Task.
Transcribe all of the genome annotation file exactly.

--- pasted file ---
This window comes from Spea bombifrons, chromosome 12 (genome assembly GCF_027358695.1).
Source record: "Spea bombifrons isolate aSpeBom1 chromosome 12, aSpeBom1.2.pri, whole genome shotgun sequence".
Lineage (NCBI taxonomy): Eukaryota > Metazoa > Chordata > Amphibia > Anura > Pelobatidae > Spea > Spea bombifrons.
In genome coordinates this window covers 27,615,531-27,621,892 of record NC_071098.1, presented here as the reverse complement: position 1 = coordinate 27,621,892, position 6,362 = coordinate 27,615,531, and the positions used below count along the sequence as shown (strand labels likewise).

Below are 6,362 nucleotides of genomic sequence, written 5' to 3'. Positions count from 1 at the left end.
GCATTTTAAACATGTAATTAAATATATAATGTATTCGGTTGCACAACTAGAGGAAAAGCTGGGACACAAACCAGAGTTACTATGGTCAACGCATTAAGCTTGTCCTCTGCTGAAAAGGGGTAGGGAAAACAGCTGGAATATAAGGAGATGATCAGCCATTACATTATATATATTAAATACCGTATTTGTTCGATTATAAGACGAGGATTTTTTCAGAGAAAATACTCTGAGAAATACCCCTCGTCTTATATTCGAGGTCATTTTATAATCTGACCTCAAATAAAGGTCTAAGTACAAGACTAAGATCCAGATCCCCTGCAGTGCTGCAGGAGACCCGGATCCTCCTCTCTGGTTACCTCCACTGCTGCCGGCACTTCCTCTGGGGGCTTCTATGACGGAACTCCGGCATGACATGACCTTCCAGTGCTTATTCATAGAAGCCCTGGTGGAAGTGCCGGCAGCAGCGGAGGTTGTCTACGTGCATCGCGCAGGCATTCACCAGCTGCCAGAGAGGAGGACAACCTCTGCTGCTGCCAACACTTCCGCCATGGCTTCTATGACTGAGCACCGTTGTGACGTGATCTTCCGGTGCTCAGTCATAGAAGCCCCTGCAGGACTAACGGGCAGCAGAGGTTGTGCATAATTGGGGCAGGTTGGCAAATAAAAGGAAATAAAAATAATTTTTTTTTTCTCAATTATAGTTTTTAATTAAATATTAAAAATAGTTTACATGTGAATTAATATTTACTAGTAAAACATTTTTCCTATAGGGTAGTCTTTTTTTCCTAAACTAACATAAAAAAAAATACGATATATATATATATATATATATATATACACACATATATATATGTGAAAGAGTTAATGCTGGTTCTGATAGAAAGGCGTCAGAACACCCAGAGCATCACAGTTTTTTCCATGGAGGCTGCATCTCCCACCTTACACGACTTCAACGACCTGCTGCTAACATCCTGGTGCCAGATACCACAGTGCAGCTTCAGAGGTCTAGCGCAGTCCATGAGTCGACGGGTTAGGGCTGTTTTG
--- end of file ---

This window comes from Spea bombifrons, chromosome 12 (genome assembly GCF_027358695.1).
Source record: "Spea bombifrons isolate aSpeBom1 chromosome 12, aSpeBom1.2.pri, whole genome shotgun sequence".
Lineage (NCBI taxonomy): Eukaryota > Metazoa > Chordata > Amphibia > Anura > Pelobatidae > Spea > Spea bombifrons.
In genome coordinates this window covers 27,615,531-27,621,892 of record NC_071098.1, presented here as the reverse complement: position 1 = coordinate 27,621,892, position 6,362 = coordinate 27,615,531, and the positions used below count along the sequence as shown (strand labels likewise).

Below are 6,362 nucleotides of genomic sequence, written 5' to 3'. Positions count from 1 at the left end.
GCATTTTAAACATGTAATTAAATATATAATGTATTCGGTTGCACAACTAGAGGAAAAGCTGGGACACAAACCAGAGTTACTATGGTCAACGCATTAAGCTTGTCCTCTGCTGAAAAGGGGTAGGGAAAACAGCTGGAATATAAGGAGATGATCAGCCATTACATTATATATATTAAATACCGTATTTGTTCGATTATAAGACGAGGATTTTTTCAGAGAAAATACTCTGAGAAATACCCCTCGTCTTATATTCGAGGTCATTTTATAATCTGACCTCAAATAAAGGTCTAAGTACAAGACTAAGATCCAGATCCCCTGCAGTGCTGCAGGAGACCCGGATCCTCCTCTCTGGTTACCTCCACTGCTGCCGGCACTTCCTCTGGGGGCTTCTATGACGGAACTCCGGCATGACATGACCTTCCAGTGCTTATTCATAGAAGCCCTGGTGGAAGTGCCGGCAGCAGCGGAGGTTGTCTACGTGCATCGCGCAGGCATTCACCAGCTGCCAGAGAGGAGGACAACCTCTGCTGCTGCCAACACTTCCGCCATGGCTTCTATGACTGAGCACCGTTGTGACGTGATCTTCCGGTGCTCAGTCATAGAAGCCCCTGCAGGACTAACGGGCAGCAGAGGTTGTGCATAATTGGGGCAGGTTGGCAAATAAAAGGAAATAAAAATAATTTTTTTTTTCTCAATTATAGTTTTTAATTAAATATTAAAAATAGTTTACATGTGAATTAATATTTACTAGTAAAACATTTTTCCTATAGGGTAGTCTTTTTTTCCTAAACTAACATAAAAAAAAATACGATATATATATATATATATATATATATACACACATATATATATGTGAAAGAGTTAATGCTGGTTCTGATAGAAAGGCGTCAGAACACCCAGAGCATCACAGTTTTTTCCATGGAGGCTGCATCTCCCACCTTACACGACTTCAACGACCTGCTGCTAACATCCTGGTGCCAGATACCACAGTGCAGCTTCAGAGGTCTAGCGCAGTCCATGAGTCGACGGGTTAGGGCTGTTTTG